A more in-depth example of what I’m getting at is an argument Julia and I have been having recently regarding the use of Maggie Gyllenhall as Rachel Dawes in Dark Knight. Julia’s view (feel free to correct me on this if you feel I’ve misrepresented it!) is that her use in the movie was poor because:
A) Throughout the movie she does nothing much, followed quickly by dying.
B) Her death prevents her from being in a later Batman movie where she could play a more prominent role suited to her talents. Thus, she’s effectively been wasted.
Now, as for A, I’d have to respond by suggesting that for a character like Rachel, it’s really par for the course. Because of the Mary Sue nature of Batman and Batman stories (man, I could write a whole other post on that one), if you’re a woman, you’re either a villain or a prop. That’s just the way it goes.
B is where it gets more complex. See, I don’t doubt that Maggie is a great actress (as you’ve probably guessed by now, I didn’t actually pay attention to her career before I saw Dark Knight) and would have been suited to all manner of roles in the Batman franchise. However, from my perspective, she’s certainly not the only actor who would be suited to such future roles. The characters will still be there and they have just as much chance of having someone just as decent, perhaps even better, than she would be.
That’s the thing. For me the important part is that the characters are there and doing what they’re supposed to be doing. I could care less who happens to be playing them just as long as they’re played well. The potential for an awesome story is not lost.
A far greater crime in my view is the wastage of a character. Particularly in movies that are based around existing source material, such as comic book adaptations or historical events, squandering a good character can ruin the story, put off those who know the original and remove a potential sequel idea. Take, for example, the use of Sir Francis Drake in Elizabeth: The Golden Age (a movie that had many things wrong with it, but this is one of the most prominent is my mind). They took a well renowned historical figure, a guy who was important to the events the movie (supposedly) centred around and a goddamn pirate and proceeded to give him half a dozen lines and about a whole minute of screen time.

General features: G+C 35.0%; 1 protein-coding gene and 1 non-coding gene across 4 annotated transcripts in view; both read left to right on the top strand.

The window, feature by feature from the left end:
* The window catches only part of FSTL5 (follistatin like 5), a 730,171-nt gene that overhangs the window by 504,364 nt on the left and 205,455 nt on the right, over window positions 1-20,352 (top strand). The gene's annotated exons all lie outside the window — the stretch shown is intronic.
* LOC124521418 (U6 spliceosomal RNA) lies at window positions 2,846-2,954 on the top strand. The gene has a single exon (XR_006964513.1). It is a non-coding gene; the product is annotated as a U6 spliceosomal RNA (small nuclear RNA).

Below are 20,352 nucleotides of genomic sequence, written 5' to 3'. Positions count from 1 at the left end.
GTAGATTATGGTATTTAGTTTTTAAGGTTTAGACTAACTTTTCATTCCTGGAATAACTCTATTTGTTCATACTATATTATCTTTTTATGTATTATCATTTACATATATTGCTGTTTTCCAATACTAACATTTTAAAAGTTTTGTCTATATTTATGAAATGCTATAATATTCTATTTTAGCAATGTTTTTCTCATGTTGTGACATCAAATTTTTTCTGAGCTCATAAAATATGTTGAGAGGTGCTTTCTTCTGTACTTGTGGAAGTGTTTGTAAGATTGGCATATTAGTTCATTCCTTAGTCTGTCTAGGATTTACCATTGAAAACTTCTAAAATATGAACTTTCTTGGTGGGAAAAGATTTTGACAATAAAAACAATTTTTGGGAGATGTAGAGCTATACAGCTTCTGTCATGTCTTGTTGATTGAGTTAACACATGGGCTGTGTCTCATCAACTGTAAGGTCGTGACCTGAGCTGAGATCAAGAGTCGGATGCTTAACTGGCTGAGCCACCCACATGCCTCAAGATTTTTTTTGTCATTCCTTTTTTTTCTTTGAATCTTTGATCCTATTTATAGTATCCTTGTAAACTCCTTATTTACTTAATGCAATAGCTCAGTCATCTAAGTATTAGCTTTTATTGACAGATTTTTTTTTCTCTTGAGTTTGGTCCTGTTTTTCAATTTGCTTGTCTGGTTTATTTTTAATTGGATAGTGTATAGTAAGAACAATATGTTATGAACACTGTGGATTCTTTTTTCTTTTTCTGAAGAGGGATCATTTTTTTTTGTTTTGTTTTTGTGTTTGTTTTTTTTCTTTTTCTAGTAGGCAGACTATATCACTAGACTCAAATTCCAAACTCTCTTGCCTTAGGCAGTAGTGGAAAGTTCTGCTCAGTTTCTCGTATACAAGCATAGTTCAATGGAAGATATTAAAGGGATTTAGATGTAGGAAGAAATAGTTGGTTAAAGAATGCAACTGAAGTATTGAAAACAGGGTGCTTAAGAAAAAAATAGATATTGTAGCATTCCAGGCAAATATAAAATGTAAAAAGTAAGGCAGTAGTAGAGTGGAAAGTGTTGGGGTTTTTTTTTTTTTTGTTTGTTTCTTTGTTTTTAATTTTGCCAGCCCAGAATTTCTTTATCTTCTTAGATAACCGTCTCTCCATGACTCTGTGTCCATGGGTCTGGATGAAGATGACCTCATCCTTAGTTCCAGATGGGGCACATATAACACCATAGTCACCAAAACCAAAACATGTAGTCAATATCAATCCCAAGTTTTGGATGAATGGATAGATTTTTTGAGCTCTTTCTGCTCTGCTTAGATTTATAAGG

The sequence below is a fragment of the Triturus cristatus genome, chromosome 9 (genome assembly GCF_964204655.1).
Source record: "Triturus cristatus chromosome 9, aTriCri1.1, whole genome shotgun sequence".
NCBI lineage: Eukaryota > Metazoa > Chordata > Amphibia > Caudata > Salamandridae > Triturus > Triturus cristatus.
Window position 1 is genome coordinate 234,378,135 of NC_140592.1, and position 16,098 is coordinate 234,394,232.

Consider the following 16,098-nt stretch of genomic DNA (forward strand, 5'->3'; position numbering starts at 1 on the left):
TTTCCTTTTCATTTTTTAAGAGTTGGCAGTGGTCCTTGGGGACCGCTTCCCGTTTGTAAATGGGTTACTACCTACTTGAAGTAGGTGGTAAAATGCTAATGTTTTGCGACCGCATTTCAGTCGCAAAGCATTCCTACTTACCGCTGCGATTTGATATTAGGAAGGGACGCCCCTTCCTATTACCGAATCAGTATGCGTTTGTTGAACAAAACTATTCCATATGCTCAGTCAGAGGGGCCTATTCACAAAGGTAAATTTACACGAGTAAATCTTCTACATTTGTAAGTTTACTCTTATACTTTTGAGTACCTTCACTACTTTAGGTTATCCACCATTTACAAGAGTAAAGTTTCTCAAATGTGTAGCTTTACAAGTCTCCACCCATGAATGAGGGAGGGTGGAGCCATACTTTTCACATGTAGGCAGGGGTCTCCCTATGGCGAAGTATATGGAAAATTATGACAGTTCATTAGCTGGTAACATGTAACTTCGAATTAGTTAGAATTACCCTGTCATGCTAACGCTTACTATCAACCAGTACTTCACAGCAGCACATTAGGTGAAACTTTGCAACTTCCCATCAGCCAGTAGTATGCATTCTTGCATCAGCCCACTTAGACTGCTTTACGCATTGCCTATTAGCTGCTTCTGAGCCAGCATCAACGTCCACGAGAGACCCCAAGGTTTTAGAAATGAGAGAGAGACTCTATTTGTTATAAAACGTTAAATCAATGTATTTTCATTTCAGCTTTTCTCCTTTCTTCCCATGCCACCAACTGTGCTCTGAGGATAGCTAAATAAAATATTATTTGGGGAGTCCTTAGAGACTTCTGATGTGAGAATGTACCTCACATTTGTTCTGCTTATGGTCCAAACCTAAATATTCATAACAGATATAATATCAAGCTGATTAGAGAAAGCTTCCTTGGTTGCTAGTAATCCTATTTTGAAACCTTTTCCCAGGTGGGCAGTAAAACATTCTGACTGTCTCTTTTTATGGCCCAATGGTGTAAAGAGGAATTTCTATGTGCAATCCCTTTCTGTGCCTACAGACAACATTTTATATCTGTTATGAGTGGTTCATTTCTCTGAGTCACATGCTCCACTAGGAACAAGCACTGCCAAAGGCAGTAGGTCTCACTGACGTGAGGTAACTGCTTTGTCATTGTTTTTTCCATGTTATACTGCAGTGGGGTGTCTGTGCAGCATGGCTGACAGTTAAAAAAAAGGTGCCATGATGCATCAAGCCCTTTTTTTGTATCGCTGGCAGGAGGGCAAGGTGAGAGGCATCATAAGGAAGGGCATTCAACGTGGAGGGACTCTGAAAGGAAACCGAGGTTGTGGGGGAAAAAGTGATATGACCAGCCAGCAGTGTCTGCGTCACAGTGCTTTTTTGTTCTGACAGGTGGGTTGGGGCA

The most egregious and personal example I’ve seen in recent films is Spiderman 3 and its use of Venom. Anyone who knows even a bit about Spiderman, whether that be the comics or the cartoons will know Venom. They’ll know his status as a major villain second only to the Green Goblin in Spidey’s rogue’s gallery. So why does he show up as a filler villain in the last 20 minutes of the film, only to die at the end? He could’ve easily had an entire film based around him, yet they have him playing second fiddle to Sandman. Why did it have to be him?
Now, I certainly don’t mean to suggest that people who are annoyed by the way actors are used in games or movies are Doing It Wrong ™. Everyone has people they admire and it’s perfectly fair to feel somehow wronged when it seems that person’s talents have been wasted or misused. I guess what I’m trying to get at is such outcries, voiced to me, will fall on deaf ears. There’s a high chance I won’t even know who the hell it is you’re talking about. I was too busy watching the kickass fight scenes and laughing at the jokes to notice that the person playing the badass villain was the neighbour in another movie.
Okay, so maybe I have been rambling a bit. But hey, it was a set of thoughts I needed to get out there and that’s what this blog is supposed to be all about isn’t it? Maybe the comments will shed some light on points that caused some confusion.
In any case, thank you, A Pleasing Fiveness, for having me! This is Finn, signing off!
Hi there, readers!
A Pleasing Fiveness is based around the six regular posters and their musings, writing for each other as much as for you. However, due to sheer calendrical misfortune, there are seven days in a week – one extra!
Sunday has lain fallow for this last month. We therefore extend a cordial invitation to sow your seeds of wonder in the form of a guest contribution on a Sunday in the future.